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A Moments View of Climatology and Variability of the Asian Summer Monsoon Anticyclone
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  • Gloria L Manney,
  • Zachary D Lawrence,
  • Michelle L Santee,
  • Krzysztof Wargan,
  • Michael J Schwartz
Gloria L Manney
NorthWest Research Associates

Corresponding Author:[email protected]

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Zachary D Lawrence
Cooperative Institute for Research in Environmental Sciences (CIRES), University of Colorado
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Michelle L Santee
Jet Propulsion Laboratory, California Institute of Technology
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Krzysztof Wargan
Science Systems and Application, Inc / NASA Goddard Space Flight Center
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Michael J Schwartz
Jet Propulsion Laboratory, California Institute of Technology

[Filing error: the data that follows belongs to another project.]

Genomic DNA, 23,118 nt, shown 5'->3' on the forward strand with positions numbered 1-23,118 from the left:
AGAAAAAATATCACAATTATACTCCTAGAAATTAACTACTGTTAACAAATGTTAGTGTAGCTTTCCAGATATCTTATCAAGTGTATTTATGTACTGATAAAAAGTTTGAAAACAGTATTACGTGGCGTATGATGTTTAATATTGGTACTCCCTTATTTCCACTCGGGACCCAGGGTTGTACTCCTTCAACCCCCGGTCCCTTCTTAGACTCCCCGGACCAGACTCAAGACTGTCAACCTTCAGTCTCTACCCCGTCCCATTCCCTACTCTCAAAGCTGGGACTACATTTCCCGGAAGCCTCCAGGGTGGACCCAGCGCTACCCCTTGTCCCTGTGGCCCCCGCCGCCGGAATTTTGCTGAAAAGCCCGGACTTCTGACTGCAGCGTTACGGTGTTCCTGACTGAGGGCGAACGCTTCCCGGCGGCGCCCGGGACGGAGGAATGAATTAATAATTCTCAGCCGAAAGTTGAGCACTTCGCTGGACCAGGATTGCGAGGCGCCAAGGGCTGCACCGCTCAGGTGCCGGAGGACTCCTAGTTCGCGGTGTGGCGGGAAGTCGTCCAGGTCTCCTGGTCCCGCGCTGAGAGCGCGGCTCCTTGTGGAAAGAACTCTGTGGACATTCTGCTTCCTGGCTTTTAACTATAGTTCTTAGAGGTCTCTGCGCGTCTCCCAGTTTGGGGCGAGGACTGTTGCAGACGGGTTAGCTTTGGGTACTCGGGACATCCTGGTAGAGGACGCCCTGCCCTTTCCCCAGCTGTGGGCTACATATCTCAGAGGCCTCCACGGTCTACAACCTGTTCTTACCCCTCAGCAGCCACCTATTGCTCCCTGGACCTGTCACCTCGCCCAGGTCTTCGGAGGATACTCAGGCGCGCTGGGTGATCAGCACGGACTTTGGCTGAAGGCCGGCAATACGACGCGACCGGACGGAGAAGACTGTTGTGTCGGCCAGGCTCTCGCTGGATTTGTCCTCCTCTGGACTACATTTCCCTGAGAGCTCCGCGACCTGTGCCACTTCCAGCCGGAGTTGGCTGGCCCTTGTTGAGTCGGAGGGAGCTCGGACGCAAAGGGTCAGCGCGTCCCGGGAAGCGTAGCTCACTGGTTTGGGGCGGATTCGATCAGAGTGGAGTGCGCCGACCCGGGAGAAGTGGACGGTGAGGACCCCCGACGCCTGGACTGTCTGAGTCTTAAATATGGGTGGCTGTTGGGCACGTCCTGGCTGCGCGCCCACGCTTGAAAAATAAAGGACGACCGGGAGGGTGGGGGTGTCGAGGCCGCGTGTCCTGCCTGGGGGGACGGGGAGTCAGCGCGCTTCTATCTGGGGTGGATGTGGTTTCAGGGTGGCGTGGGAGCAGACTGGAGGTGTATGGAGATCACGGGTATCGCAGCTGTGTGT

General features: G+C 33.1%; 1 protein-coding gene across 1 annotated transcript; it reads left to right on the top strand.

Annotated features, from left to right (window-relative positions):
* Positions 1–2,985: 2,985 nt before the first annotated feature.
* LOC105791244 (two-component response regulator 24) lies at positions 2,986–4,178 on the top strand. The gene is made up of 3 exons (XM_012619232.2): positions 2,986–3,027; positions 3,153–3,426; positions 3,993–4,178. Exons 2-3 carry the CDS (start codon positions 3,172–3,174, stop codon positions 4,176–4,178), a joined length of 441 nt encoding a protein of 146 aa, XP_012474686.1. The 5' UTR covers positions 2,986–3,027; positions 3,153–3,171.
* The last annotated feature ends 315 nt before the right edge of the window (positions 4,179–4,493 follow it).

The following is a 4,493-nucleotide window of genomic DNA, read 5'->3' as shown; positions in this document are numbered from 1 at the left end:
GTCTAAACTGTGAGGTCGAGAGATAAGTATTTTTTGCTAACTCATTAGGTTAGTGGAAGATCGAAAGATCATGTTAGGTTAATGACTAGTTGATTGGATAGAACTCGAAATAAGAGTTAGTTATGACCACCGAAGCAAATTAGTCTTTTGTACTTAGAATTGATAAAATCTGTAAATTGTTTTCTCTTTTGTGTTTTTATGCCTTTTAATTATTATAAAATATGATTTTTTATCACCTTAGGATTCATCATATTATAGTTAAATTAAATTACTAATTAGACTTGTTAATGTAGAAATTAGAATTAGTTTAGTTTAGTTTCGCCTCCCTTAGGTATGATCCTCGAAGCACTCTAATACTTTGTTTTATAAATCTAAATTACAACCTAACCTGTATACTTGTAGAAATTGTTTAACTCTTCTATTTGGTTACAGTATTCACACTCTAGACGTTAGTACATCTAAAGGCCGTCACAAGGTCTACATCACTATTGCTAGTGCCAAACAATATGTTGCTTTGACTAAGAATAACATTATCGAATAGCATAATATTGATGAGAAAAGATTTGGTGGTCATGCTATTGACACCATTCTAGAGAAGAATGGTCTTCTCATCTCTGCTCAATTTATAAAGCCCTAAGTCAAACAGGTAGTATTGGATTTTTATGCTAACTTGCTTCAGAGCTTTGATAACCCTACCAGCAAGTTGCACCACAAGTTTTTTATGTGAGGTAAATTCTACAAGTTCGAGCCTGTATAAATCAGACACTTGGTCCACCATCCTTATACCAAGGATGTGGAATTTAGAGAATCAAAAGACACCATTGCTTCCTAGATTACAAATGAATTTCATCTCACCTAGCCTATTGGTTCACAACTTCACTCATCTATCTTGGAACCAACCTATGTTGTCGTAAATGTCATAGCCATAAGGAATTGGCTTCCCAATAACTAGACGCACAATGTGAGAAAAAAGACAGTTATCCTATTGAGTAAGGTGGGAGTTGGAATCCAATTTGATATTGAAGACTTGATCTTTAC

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A moments/area study of meteorological reanalyses (focusing on MERRA-2, ERA-Interim, and JRA-55) allows a novel investigation of the climatology of and interannual variability and trends in the Asian summer monsoon anticyclone (ASMA). The climatological ASMA is nearly elliptical, with its major axis aligned along its centroid latitude and an aspect ratio of ∼5–8. The ASMA centroid shifts northward with height, northward and westward during development, and in the opposite direction as it weakens. ASMA position and seasonal evolution generally agree among the reanalyses, except that MERRA-2 shows over 40% larger area at 350 K. No evidence of climatological bimodality is seen in the ASMA, consistent with previous studies using modern reanalyses. ASMA moments trends are mostly neither statistically significant nor consistent among reanalyses, but area and duration increase significantly over 1979–2018, and over 1958–2018 in JRA-55; JRA-55 trends are largest for 1979–2018, suggesting that reanalysis trends may have accelerated in recent decades. ASMA centroid latitude is significantly negatively (positively) correlated with subtropical jet core latitude (altitude), and significantly negatively correlated with concurrent ENSO. Other ASMA moments and area are not strongly correlated with concurrent ENSO, but ASMA area is significantly positively correlated with ENSO two months previously. Significant (negative) correlations of ASMA area with QBO are seen only during June at 370, 390, and 410 K. These results provide a unique and comprehensive view of the structure and evolution of the ASMA and introduce new tools that can be used to further explore ASMA characteristics and impacts.